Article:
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Part of the changes quoted below. Maybe do that AP in 2019/20?

"More emphasis on the U.S. founding documents and other primary sources A specified set of 19 Supreme Court cases and 9 foundational documents—including the Declaration of Independence and the Constitution—will now be required study. For each required Supreme Court case, the National Constitution Center will publish articles for students showing both sides, where there was bipartisan agreement, and where there were differences."

https://advancesinap.collegeboard.org/english-history-and-social-science/us-government-politics

 

The good thing is it looks like the AP U.S. Government and Politics is the only AP exam left that is changing in the near future. This year AP Calculus AB, AP Calculus BC and AP World History was changed and AP Computer Science Principles was launched.

https://advancesinap.collegeboard.org/overview

 

Yea, it isn't necessarily a bad change.  It's just that I've already taught the course once under the previous course requirements.  So I have a syllabus that was approved and all of the course materials already selected and planned for.  

 

So for me it's the difference between making minor tweaks for our slightly different current circumstances and having to revise the syllabus to a new set of requirements.

 

ETA: One other big change is that the revised exam will include an analytical essay question.  That could be good if you consider it a stepping stone for essays required for the history exams.  Or it could be a hurdle, given that the current exam has free response questions that do not require an essay.

Edited by Sebastian (a lady)
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Yep, same time, same place, same bat channel... it's only our first year of oh so many to come!

 

Oh! And we'll all see each other again around July 5th when scores come out! :-)

Edited by mirabillis
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Huzzah!  DS15 is done w/ his first (AP HUG).   He was alternately insufferable and totally fine during the previous two weeks.

 

After the test he said "that was fun...preparing was awful, but taking it was fun.  I wish I could take it again tomorrow!"  <shrug>

 

 

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Huzzah!  DS15 is done w/ his first (AP HUG).   He was alternately insufferable and totally fine during the previous two weeks.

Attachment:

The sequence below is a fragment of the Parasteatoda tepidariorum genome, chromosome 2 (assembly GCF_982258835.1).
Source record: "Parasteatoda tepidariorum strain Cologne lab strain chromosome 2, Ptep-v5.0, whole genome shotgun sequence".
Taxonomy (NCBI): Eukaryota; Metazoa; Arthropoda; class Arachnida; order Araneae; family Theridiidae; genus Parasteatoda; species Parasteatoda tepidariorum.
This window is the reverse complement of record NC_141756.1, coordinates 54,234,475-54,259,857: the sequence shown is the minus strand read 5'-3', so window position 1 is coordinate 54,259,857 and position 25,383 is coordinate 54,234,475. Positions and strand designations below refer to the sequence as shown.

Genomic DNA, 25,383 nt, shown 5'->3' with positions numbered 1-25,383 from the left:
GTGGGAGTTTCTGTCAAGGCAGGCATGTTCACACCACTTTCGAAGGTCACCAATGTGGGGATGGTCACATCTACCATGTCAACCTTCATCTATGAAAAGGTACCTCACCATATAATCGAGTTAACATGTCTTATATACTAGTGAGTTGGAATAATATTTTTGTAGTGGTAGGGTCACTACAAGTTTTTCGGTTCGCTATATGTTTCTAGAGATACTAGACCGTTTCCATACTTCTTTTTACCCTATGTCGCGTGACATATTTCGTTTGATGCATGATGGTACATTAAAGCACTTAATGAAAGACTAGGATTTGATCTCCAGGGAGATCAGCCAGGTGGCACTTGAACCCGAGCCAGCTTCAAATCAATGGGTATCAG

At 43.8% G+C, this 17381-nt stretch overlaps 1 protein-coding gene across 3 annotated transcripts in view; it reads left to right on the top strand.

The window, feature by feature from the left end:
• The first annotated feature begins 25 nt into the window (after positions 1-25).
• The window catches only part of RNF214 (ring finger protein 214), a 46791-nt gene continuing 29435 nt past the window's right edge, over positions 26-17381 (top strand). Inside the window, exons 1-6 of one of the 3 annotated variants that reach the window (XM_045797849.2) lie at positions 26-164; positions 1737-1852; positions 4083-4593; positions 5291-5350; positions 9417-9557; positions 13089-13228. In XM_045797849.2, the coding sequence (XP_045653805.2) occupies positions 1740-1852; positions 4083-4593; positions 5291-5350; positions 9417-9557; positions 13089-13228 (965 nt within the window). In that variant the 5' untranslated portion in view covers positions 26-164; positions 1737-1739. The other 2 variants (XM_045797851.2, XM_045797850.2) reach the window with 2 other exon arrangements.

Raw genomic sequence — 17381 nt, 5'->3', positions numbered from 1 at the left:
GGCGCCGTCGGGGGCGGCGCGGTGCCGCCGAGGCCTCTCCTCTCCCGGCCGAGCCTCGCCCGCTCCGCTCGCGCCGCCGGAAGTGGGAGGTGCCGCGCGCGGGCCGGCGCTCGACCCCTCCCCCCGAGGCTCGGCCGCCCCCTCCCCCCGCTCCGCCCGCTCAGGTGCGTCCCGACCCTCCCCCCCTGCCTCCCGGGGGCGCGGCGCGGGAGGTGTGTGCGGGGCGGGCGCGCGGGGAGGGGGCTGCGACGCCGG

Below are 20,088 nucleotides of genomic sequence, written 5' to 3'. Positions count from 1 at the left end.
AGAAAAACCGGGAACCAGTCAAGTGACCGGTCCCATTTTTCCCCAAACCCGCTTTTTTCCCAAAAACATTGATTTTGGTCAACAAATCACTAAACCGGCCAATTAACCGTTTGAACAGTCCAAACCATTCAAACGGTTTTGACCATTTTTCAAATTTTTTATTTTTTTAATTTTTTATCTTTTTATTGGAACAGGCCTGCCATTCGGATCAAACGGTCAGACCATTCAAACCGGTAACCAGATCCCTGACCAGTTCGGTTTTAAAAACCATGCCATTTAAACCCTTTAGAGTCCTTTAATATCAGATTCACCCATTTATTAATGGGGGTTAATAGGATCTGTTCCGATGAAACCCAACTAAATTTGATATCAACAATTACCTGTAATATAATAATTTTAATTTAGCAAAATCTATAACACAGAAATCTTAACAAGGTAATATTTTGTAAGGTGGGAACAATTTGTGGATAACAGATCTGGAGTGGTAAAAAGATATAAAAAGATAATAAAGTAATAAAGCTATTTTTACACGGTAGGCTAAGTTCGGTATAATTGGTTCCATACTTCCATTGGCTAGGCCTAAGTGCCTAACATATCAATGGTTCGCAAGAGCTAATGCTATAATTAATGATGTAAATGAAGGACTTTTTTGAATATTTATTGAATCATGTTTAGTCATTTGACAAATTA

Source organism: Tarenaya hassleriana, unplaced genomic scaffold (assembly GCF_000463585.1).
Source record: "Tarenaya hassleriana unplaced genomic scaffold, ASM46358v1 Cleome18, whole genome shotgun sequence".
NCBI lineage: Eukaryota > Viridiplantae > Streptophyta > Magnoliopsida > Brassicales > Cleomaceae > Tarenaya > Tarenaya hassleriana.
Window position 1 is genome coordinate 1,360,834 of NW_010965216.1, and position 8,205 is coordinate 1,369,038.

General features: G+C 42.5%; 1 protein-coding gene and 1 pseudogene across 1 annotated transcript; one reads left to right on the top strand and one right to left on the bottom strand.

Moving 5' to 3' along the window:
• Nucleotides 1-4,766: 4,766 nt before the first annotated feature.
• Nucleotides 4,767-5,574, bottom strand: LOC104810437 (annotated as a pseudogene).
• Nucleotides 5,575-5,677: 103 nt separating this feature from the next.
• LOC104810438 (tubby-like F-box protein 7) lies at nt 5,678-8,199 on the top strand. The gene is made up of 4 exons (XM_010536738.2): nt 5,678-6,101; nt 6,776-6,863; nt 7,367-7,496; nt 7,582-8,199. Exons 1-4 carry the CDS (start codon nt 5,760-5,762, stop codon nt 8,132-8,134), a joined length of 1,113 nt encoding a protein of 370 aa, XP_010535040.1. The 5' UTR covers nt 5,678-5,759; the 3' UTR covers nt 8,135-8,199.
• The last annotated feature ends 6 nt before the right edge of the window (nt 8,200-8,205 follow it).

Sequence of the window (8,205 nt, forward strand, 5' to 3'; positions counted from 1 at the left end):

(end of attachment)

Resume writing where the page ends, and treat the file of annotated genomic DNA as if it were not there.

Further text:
After the test he said "that was fun...preparing was awful, but taking it was fun.  I wish I could take it again tomorrow!"  <shrug>

 

My ds was also alternatly insufferable and totally fine.  He's been getting alot of sleep since his last one on Weds. and is much improved.  I hope the same is true for your ds.

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Huzzah!  DS15 is done w/ his first (AP HUG).   He was alternately insufferable and totally fine during the previous two weeks.

 

After the test he said "that was fun...preparing was awful, but taking it was fun.  I wish I could take it again tomorrow!"  <shrug>

 

A similar sentiment was expressed here after the final AP of the year.   :001_huh:   :svengo:   

 

Some of these kids are apparently thrill seekers and adrenaline junkies...   ;)

 

 

My ds was also alternatly insufferable and totally fine.  He's been getting alot of sleep since his last one on Weds. and is much improved.  I hope the same is true for your ds.

 

Sleep has been a miracle worker here too!

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This year ds is taking AP tests in the 3rd school district we have worked with, some really positive experiences others not so much.  All was well in the end.

 

However, he was surprised to discover the number of kids who arrived at the test but didn't bother to take the test.  They spent the whole testing session napping on their desks.  Others filled out the bubble sheet randomly (to include answering more questions than were on the test and using the E block when answers only went through D).  One pulled out a cell phone during testing.  Another began eating and, when the food was taken away, pulled out more.  Around half the kids attempted the test initially but most gave up and resorted to napping.